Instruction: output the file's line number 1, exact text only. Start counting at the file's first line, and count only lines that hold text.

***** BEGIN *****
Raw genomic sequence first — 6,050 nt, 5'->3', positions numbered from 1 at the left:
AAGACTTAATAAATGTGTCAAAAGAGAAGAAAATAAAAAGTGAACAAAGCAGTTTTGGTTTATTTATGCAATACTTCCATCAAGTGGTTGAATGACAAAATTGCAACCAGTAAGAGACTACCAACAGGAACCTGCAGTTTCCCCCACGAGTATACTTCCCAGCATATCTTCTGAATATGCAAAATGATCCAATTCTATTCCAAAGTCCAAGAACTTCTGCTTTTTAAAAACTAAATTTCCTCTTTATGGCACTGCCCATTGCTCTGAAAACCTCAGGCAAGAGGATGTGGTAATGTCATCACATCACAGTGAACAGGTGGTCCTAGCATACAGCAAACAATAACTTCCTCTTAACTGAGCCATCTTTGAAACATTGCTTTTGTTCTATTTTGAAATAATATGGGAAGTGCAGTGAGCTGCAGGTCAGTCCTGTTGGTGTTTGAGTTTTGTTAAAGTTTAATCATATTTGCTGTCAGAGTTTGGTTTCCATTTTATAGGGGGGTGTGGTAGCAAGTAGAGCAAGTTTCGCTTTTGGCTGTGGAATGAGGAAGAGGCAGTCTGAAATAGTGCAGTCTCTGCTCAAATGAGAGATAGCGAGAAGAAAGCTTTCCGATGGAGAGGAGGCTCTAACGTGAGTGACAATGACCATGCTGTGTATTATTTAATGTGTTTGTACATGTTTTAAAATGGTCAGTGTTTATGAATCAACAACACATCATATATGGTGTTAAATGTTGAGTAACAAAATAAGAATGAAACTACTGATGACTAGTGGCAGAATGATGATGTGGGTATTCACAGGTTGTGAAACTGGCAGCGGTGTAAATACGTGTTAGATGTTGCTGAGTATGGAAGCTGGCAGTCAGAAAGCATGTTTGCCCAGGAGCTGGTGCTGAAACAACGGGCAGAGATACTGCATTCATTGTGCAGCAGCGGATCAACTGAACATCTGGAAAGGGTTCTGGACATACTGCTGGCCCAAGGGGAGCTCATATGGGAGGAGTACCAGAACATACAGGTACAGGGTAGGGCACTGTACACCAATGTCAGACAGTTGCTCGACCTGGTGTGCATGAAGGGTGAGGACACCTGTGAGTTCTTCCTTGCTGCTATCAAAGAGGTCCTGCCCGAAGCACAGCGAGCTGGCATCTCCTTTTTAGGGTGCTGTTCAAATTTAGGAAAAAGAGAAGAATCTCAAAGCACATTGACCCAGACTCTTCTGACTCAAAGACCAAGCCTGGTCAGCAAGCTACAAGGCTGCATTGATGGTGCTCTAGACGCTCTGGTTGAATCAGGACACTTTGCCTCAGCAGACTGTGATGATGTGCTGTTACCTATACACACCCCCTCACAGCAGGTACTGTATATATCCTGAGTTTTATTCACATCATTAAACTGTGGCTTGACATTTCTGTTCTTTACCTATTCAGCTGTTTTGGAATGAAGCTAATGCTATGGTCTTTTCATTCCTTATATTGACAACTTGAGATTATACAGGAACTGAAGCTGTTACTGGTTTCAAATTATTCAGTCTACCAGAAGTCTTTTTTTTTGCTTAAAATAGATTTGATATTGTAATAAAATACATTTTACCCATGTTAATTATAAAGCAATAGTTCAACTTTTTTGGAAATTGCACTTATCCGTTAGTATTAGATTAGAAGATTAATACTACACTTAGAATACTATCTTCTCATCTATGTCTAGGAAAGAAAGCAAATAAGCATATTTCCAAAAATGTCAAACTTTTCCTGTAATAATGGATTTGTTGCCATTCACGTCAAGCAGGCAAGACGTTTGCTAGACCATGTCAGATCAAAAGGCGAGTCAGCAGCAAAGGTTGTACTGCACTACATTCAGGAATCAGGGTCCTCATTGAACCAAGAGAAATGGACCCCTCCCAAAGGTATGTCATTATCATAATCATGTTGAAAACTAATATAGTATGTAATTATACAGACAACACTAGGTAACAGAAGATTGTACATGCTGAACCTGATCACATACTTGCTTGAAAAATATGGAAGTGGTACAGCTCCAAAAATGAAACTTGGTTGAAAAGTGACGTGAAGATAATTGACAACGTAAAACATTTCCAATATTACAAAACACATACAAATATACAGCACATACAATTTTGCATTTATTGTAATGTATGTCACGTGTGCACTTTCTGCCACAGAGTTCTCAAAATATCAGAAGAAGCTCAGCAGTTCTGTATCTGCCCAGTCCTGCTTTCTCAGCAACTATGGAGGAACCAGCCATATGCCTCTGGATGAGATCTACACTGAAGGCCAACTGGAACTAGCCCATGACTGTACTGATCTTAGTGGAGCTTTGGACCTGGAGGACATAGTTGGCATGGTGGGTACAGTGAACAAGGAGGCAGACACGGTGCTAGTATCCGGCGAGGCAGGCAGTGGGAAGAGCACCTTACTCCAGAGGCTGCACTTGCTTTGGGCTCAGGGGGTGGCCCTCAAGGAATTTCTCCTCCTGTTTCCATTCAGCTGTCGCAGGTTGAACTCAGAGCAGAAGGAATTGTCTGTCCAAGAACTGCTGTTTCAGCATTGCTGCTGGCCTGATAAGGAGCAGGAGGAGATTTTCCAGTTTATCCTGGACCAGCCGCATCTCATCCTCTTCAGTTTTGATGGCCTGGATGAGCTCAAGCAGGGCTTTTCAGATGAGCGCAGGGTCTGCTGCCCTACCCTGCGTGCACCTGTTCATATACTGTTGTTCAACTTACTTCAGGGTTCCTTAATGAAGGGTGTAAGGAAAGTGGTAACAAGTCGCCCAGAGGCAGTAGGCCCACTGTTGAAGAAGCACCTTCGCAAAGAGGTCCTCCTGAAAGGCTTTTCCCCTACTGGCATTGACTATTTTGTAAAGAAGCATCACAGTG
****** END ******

Raw genomic sequence first — 6,050 nt, 5'->3', positions numbered from 1 at the left: